We also try to coordinate our support with other donors across the region, and as an example, while we were delivering this training and workshop in Belize, we were also invited to present at the World Bank-funded Caribbean Growth Forum, where we aimed at presenting in front of government officials from everywhere in the Caribbean the need to put entrepreneurship as a priority on the national agenda.
SC: So just following on from that, Alix, we have talked a lot about what the programme has done so far, successes, positive feedback, what the programme aims to do aspirationally, but obviously with a programme like this, there are going to be challenges or maybe things that aren’t working out as expected. Can you outline some of those for us?
AL: A key clarification to make is that while Accelerate Caribbean was designed to support existing business incubators, the reality of the Caribbean region is that there were actually very few real business incubators or operating business incubators in the 14 CARICOM countries covered by the programme.
We therefore adapted the programme objectives to support not only existing but aspiring enablers in the process of setting up an incubator. This involves helping aspiring enablers to understand the needs of entrepreneurs evolving in their ecosystem and to develop appropriate solutions to serve those.
The second objective is to infuse a culture of entrepreneurship in beneficiary countries and raise stakeholders’ awareness of the principles of venture acceleration through incubation. This involves helping each public and private sector stakeholder to understand the specific role they could or should play in supporting entrepreneurs and the ease of doing business in the Caribbean.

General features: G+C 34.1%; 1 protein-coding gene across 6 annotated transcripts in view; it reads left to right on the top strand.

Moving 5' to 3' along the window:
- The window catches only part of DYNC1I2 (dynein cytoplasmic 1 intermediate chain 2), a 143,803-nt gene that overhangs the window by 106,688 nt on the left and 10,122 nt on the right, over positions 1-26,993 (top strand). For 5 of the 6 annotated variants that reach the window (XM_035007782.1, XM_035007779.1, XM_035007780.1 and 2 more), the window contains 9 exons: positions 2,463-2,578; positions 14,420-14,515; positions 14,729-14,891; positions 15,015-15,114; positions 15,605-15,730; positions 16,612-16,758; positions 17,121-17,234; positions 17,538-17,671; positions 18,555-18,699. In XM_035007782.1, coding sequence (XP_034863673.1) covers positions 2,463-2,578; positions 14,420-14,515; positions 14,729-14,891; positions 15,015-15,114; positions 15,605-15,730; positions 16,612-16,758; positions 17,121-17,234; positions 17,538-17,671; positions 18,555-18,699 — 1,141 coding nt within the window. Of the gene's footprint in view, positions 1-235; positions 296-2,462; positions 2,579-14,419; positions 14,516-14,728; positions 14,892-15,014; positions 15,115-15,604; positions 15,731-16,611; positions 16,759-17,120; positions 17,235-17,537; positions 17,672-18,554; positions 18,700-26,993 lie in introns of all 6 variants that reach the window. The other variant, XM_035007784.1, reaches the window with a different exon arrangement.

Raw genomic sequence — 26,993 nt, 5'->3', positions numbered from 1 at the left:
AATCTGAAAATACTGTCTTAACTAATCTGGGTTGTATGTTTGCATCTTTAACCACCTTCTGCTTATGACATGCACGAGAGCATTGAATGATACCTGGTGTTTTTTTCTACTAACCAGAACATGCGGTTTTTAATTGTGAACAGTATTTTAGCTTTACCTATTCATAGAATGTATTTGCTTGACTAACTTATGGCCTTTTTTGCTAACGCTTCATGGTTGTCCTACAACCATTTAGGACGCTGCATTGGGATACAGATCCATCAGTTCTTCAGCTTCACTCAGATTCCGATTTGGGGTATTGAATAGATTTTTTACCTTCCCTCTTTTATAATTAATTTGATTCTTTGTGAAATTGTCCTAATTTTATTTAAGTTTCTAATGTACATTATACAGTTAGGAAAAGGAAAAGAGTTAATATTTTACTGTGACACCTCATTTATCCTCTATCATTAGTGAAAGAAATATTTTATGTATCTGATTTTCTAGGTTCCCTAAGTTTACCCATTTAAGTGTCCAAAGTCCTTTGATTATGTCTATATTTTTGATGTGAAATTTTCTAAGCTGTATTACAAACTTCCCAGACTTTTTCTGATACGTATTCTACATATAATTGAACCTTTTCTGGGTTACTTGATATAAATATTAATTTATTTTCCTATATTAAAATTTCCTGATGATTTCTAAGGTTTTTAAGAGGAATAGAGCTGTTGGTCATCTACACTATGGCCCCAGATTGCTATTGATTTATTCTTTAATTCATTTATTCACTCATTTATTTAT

Other challenges were related to the actual nature of the programme. We are working remotely. Aside from the training and workshops that we provide in-country, most of the mentoring and coaching that we provide to the ten mentees is being done online or on the phone, so that doesn’t enable to follow up on a daily basis on what is going on, or to better help the mentees to influence the direct ecosystem.
It also means that donor coordination, even though we work on it, can be limited, and sometimes we duplicate efforts instead of acting in synergy. And finally, the scope of areas and actions required to effectively support entrepreneurship and business incubation in the Caribbean encompasses what can be achieved through a programme like Accelerate Caribbean.